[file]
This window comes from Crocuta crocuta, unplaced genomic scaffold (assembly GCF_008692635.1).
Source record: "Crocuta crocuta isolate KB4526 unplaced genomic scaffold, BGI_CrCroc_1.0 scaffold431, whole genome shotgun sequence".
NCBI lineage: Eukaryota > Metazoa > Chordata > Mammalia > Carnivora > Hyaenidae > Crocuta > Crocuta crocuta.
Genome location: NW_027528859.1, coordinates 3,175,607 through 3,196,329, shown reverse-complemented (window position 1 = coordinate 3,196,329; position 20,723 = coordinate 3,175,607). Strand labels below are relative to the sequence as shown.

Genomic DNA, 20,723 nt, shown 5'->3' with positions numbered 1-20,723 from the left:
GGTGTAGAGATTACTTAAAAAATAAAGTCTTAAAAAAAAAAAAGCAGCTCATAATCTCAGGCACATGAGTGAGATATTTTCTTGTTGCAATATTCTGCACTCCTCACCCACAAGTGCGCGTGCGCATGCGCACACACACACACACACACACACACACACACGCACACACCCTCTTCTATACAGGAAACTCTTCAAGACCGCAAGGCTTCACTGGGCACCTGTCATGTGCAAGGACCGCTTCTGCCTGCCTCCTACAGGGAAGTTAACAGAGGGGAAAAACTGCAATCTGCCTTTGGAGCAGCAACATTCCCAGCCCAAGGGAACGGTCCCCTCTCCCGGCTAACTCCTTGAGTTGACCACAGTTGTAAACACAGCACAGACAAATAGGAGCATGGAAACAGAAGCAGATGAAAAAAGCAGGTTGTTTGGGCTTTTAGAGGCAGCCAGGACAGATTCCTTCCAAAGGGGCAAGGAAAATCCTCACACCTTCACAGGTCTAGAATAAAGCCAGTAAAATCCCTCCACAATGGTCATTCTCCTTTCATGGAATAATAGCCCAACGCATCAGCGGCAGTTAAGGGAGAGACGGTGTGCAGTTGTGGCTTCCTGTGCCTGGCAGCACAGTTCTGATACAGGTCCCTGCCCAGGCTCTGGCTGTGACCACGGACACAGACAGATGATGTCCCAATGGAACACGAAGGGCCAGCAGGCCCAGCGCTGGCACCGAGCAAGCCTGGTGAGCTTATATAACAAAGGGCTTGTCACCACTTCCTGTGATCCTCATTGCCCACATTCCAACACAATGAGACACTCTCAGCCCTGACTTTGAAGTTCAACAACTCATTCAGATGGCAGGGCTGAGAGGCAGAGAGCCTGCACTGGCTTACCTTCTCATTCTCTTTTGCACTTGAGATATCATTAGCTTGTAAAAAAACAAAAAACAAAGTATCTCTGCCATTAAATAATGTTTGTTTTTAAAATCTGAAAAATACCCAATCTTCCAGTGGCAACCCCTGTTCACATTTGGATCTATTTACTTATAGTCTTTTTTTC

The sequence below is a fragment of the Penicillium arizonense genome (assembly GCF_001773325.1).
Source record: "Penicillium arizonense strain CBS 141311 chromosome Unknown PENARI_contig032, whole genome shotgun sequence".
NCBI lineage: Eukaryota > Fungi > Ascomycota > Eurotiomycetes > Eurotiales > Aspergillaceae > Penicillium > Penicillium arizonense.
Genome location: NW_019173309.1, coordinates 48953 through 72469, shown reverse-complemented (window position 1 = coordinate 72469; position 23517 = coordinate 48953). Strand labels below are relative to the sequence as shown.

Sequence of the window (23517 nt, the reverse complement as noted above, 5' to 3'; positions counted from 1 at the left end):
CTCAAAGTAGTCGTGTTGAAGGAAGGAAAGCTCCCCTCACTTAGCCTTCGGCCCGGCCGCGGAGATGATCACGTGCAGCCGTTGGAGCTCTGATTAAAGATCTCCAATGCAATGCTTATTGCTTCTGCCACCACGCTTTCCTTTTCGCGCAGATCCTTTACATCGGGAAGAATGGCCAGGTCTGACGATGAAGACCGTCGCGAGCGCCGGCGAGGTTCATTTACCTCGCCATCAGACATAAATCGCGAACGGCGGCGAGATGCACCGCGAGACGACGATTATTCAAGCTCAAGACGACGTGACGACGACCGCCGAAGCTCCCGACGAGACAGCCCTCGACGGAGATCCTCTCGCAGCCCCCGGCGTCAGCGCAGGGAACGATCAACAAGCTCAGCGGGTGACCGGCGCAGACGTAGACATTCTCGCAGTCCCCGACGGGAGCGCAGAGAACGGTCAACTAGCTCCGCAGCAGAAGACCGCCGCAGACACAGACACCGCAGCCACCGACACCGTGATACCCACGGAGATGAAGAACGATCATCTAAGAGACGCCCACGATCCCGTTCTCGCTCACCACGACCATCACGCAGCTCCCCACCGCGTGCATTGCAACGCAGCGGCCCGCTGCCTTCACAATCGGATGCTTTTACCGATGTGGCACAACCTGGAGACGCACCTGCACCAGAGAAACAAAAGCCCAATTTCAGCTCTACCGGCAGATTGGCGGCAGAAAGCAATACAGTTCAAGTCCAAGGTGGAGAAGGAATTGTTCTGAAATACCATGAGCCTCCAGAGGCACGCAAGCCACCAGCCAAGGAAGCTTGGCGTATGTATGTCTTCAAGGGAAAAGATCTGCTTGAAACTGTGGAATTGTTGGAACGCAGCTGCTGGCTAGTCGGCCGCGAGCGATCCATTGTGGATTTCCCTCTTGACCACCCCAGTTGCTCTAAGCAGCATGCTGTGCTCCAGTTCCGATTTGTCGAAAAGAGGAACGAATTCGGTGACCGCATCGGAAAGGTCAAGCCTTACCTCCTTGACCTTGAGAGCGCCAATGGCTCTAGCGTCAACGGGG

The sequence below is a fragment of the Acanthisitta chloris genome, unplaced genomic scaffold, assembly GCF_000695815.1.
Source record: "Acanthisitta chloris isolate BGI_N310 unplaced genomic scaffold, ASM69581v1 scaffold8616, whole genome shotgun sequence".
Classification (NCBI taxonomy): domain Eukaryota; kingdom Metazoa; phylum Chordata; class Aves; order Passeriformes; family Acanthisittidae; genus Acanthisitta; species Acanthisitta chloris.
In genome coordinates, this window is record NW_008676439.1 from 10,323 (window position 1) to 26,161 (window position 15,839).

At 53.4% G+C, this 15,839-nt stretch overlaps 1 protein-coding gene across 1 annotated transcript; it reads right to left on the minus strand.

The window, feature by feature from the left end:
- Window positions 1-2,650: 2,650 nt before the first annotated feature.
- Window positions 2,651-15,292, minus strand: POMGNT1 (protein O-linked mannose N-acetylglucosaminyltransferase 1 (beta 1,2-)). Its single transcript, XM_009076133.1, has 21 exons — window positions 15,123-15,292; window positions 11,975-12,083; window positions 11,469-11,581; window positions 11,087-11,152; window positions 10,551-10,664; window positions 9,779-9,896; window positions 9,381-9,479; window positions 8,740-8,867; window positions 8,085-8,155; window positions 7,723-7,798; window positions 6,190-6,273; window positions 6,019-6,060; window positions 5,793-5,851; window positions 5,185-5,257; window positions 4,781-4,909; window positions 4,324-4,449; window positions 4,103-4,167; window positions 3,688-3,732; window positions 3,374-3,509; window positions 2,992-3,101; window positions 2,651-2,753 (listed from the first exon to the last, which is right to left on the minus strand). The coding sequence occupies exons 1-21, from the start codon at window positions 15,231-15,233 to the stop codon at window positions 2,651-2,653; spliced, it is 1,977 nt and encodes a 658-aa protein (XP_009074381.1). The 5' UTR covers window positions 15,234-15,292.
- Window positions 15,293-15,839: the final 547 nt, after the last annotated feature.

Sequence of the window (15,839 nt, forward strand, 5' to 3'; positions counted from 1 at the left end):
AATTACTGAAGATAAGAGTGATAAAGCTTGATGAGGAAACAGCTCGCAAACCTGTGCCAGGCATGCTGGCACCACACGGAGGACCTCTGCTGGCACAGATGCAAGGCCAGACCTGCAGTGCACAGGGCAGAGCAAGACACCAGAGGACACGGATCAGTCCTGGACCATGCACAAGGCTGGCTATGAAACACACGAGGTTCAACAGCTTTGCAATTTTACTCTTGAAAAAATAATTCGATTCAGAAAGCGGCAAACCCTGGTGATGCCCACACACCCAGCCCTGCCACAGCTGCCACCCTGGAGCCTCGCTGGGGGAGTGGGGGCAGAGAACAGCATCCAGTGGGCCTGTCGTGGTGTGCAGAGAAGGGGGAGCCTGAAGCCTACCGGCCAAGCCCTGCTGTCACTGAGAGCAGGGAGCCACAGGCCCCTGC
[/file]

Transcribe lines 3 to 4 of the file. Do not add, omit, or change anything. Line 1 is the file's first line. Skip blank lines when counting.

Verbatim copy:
NCBI lineage: Eukaryota > Metazoa > Chordata > Mammalia > Carnivora > Hyaenidae > Crocuta > Crocuta crocuta.
Genome location: NW_027528859.1, coordinates 3,175,607 through 3,196,329, shown reverse-complemented (window position 1 = coordinate 3,196,329; position 20,723 = coordinate 3,175,607). Strand labels below are relative to the sequence as shown.